The one thing about Lone Star though is that a lot ofthe synergies are liable to fall out in the flat-rolled segment. As we work through that, this year we willhave a better sense of that. So whilethere should be some margin improvement from synergies related to some of thecost synergies, purchasing synergies thinks like that, most of the sourcingbenefit is really going to be probably fall on the flat roll side and I thinkwe saw some of that in the third quarter.

So as we get through this year and maybe get a betterlook at how things are going to look going forward, we might be able to be morehelpful on that.

Marty Pollack -NWQ Investment Management

How is the integration going? Is there a sense that things are going as youexpected and possibly what would it be, if we look into next year, wouldintegration costs be tailwind of some amount?

John Surma

I think our integration has gone well and on theschedule that we have been looking for. We have a business unit established with the business unit leader,management team and the market leader, a unified approached to the market, a distributorselected in each of the major product groups; they have be notified there areon board. We are working our way throughthe supply chain as we mentioned, took out electric furnaces. We have done everything we said we are goingto do, may be a little bit faster pace than we originally laid out.

Of course, we are all viewing that through a marketpicture, which is a little bit murky. But I think we will exit this year with the business unit established,the unified market approach established, and we will be able to sail into nextyear and that will give us a much better picture as Gretchen said as to wherewe going. I think on the actualintegration plan we laid out we are on or ahead of schedule.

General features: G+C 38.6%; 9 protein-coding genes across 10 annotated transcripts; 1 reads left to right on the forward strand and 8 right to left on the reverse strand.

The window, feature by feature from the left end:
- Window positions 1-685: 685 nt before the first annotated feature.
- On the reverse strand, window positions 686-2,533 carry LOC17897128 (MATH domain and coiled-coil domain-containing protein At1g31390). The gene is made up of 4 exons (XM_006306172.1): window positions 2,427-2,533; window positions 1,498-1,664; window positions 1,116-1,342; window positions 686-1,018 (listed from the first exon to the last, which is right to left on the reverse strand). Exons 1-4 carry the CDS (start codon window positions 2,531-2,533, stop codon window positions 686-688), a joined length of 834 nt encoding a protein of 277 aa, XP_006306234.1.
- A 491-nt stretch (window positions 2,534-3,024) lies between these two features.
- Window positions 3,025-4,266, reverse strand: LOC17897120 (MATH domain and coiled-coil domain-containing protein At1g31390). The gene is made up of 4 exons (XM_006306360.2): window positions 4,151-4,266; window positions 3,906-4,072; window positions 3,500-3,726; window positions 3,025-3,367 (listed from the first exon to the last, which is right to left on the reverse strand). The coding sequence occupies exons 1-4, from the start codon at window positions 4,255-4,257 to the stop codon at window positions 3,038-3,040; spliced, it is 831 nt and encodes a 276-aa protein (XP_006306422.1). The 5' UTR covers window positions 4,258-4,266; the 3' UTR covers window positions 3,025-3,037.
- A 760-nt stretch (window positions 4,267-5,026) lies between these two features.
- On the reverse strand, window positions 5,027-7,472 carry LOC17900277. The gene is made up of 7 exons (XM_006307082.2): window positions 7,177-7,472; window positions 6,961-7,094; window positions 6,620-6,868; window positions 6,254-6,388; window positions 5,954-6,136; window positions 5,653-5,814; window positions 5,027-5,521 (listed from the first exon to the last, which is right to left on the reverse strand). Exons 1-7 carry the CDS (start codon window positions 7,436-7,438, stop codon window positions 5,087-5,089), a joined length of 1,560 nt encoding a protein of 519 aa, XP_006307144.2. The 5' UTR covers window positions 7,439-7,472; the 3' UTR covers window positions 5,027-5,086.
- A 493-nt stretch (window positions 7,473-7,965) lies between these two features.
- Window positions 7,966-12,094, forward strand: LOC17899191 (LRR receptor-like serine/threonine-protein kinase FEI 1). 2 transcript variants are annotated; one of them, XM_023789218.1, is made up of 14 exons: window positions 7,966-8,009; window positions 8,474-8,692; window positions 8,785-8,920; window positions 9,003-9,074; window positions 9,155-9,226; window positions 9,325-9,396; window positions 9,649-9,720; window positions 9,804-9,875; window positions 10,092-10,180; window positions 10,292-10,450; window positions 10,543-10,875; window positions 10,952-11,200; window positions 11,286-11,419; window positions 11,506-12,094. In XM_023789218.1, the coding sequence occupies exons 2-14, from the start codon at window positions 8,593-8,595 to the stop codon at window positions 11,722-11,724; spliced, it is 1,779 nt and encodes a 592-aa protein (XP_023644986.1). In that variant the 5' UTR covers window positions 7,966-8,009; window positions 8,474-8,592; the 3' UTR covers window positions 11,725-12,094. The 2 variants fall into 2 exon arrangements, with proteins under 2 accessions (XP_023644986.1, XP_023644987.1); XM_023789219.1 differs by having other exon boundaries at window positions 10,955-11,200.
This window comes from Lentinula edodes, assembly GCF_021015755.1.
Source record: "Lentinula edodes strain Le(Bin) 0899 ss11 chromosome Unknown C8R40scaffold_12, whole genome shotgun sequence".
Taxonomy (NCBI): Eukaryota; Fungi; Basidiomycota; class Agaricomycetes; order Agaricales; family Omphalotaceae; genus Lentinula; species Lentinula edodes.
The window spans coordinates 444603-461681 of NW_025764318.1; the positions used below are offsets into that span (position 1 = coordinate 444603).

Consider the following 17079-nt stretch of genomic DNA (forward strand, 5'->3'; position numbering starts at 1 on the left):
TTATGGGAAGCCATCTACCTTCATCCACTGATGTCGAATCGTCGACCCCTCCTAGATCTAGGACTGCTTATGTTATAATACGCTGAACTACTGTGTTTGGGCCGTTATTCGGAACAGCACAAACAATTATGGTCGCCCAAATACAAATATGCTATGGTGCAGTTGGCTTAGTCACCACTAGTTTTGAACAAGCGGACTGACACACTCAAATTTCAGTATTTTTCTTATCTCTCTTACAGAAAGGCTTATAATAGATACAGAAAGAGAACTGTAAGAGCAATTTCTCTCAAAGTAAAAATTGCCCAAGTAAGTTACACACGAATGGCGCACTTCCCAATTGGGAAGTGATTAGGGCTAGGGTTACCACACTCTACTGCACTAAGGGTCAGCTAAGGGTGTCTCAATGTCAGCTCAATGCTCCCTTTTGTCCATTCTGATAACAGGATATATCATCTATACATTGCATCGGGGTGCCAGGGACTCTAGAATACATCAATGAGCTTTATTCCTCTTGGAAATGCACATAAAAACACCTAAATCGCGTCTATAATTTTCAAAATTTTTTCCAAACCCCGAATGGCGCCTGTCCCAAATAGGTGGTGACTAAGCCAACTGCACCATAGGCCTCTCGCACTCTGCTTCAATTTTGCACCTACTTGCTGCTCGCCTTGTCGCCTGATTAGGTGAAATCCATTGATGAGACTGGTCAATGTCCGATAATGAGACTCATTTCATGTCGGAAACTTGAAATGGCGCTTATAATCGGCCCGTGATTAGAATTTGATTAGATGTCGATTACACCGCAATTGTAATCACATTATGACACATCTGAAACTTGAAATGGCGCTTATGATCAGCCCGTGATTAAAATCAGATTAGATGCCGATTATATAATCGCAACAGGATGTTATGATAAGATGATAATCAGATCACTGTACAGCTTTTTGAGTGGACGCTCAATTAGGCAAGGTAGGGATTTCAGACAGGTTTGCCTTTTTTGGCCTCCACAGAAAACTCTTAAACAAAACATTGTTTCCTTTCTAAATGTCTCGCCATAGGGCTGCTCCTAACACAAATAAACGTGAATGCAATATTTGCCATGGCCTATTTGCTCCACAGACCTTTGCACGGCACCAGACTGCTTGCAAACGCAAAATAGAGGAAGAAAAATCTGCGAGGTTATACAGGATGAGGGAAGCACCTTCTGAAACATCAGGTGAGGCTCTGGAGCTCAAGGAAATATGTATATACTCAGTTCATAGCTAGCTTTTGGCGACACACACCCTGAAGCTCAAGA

Marty Pollack -NWQ Investment Management

On the other side, iron ore as it affects North America and Europe, seaborne iron oretrade, I mean those price increases possibly up 50% this year or 30% or 40%,obviously can be very material. Theywould affect I would imagine your European operations in terms of the benchmarkof pricing. It seems like internationaliron ore is definitely a higher price and possibly a higher cost.

On the other side, on the North Americait seems the history, one looks at a Cliffs sort of pricing trends. It doesn’t seem that we are gaining the sametype of leverage on pricing. So that Ithink historically only a quarter of the same price increase internationallyyou are seeing domestically.